Last year I wrote about how I thought e-Cards are Lazy. I haven’t really changed my opinion on that. In fact, I was so thrilled to read Jayne Navarre’s post Holiday eCards, law firms, lawyers and one person’s opinion, that I have to respond publicly and say, “Make that two, Jayne.”
Sending a digital eCard to a huge database list of “everyone,” without taking a moment to…
- reflect that behind each name is a real person,
- jot a simple note, and
- add a hand written signature…
…is equivalent to diet mashed potatoes. If you’re going to serve mashed potatoes without the butter, milk, salt, and gravy, why bother. I think eCards, too, miss several critical ingredients. Even the ones that come from an individual’s email address (rather than from info@) seem cold and aloof, no matter how clever the design. It’s impersonal. Besides, who wants diet food over the holidays? We get sooo many emails every day, and there’s a chance your eCard will end up in the spam filter.
Go read Jayne’s post for more. It’s worth the read. So here are my thoughts: I’ve received a couple of e-cards so far this year. I’ve clicked through and have been unimpressed. I couldn’t even tell you who sent them. Plus, since I’m on an iPhone, I don’t have Flash and have to wait to view them when I get back to the office. I will say, however, that I’m anticipating receiving Pillsbury‘s e-card for a couple reasons: 1. It’s always great. You can tell that the firm put time, effort, and, yes, money into it; and 2. I always get a personal message attached. (Full disclosure: I’m a Pillsbury alum, but their e-cards are still great). I’ve read some of the comments on Jayne’s post and I keep hearing the main defense of e-cards is the cost. They’re cheaper, especially in “these harsh economic times,” and the clients “appreciate” their lawyers being so thrifty. Really?? How much does a holiday card cost to send out? A couple bucks? A stamp is $0.42. So, we’re looking at spending a whopping $2.50 or so to send your client, whom you bill anywhere from $250-$1200 per hour, a holiday card. If you can’t invest $2.50, and the 30 seconds it takes to write a personal note, “Bill, wishing you and your family a happy and prosperous 2012,” then what is the value of that message you’re sending to your clients? And, while I’m on my tangent, break open your PERSONAL wallet and send some baskets to your top clients and referral sources. INVEST in your client relationships. Remember, clients hire the attorney, not the law firm. So, if your law firm won’t spend the money on the baskets, then you should. I don’t want to hear the “economic times” BS. Your clients’ staffs are hungry and would really enjoy a Mrs. Beasley’s muffin right about now. Better yet, pick up the phone and take your client to lunch. Don’t talk about yourself. Let them talk about what’s going on in their industry. What they are looking forward to in 2012? How the economy has impacted their business operations? Or their kids. To me, when you’re not willing to personally invest in your client what you’re really saying is: “Thanks for the $1 million in fees this year, but I KNOW how concerned you are about the economy, so I’ll just pocket the $150 we’d normally spend on a fruit basket. I wouldn’t want you to get the impression that we’re mis-spending your money.” And don’t forget, it’s all tax deductible.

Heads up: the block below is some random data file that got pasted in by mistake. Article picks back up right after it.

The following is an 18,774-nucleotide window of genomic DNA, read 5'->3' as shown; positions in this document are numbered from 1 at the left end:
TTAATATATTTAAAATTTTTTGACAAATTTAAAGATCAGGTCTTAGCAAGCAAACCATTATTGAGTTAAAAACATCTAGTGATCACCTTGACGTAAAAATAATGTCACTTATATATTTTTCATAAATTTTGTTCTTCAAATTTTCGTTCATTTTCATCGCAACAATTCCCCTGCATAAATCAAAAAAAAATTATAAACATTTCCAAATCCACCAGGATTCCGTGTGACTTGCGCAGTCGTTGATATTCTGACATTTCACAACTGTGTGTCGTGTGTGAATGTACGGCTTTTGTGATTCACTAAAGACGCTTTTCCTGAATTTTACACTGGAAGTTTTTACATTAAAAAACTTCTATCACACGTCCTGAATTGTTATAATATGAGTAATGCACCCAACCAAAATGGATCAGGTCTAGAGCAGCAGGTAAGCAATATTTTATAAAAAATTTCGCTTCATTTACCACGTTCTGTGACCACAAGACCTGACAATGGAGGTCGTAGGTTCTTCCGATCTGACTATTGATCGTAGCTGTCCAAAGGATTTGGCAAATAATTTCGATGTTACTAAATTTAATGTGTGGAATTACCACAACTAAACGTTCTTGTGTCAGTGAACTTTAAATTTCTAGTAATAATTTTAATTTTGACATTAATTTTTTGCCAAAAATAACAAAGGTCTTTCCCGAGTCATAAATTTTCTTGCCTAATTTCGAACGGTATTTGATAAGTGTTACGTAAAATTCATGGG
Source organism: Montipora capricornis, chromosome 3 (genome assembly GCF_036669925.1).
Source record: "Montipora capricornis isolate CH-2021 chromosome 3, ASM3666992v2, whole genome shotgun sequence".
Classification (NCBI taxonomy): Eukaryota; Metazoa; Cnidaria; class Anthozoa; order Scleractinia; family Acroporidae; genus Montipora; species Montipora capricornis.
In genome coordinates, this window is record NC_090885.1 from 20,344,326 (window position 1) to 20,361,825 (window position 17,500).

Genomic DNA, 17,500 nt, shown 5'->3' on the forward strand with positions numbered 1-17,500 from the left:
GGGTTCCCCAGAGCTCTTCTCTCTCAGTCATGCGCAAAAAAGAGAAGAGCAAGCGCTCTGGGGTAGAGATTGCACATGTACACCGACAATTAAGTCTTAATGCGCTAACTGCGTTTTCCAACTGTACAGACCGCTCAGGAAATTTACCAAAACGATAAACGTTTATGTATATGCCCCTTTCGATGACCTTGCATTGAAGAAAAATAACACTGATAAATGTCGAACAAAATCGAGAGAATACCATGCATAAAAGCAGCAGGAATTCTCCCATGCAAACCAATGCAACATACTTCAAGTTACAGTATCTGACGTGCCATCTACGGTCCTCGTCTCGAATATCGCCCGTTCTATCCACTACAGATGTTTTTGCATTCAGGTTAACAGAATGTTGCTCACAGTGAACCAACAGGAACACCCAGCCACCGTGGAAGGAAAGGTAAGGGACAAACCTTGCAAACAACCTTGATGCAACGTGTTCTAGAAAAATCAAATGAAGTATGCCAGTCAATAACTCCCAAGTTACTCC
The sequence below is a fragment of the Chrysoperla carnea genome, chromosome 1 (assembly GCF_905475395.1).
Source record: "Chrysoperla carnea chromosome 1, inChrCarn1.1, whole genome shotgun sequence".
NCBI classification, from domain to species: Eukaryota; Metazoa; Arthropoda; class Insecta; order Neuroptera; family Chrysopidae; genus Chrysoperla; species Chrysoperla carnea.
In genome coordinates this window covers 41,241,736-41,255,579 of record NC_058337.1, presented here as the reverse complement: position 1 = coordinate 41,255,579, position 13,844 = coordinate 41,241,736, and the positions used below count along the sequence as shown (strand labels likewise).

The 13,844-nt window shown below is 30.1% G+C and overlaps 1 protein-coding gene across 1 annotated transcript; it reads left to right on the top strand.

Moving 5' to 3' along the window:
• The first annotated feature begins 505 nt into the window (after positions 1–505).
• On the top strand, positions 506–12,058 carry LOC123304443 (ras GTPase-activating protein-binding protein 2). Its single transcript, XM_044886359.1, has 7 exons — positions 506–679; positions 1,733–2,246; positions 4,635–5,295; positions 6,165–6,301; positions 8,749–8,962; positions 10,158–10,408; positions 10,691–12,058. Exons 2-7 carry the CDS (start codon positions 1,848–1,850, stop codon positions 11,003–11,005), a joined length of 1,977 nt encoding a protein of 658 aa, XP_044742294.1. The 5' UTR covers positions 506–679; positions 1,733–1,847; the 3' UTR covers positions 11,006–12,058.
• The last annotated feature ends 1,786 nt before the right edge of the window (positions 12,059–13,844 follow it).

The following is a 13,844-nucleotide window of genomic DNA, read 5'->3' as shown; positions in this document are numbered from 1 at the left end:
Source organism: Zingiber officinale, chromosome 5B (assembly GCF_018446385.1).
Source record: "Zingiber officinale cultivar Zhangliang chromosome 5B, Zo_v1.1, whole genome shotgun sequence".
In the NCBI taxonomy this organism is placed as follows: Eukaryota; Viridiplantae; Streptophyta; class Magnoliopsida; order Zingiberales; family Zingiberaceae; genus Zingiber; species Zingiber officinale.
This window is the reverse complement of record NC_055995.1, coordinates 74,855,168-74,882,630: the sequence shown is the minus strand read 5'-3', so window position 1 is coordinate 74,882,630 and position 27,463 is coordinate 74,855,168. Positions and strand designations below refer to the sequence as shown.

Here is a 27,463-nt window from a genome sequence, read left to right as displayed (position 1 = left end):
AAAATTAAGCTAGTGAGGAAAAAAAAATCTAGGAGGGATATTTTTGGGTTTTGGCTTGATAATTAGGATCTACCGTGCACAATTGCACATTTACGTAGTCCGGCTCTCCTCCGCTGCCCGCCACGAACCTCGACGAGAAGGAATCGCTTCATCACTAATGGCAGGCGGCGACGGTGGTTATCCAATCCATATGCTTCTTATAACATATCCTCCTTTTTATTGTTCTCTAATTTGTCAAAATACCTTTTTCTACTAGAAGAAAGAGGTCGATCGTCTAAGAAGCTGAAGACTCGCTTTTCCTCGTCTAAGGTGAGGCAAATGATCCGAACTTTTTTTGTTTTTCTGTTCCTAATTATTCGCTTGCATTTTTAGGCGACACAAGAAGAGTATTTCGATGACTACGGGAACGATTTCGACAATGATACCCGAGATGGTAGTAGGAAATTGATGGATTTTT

Gift baskets are amazing. They are the ultimate present to the person who receives them, Michael Scott, The Office.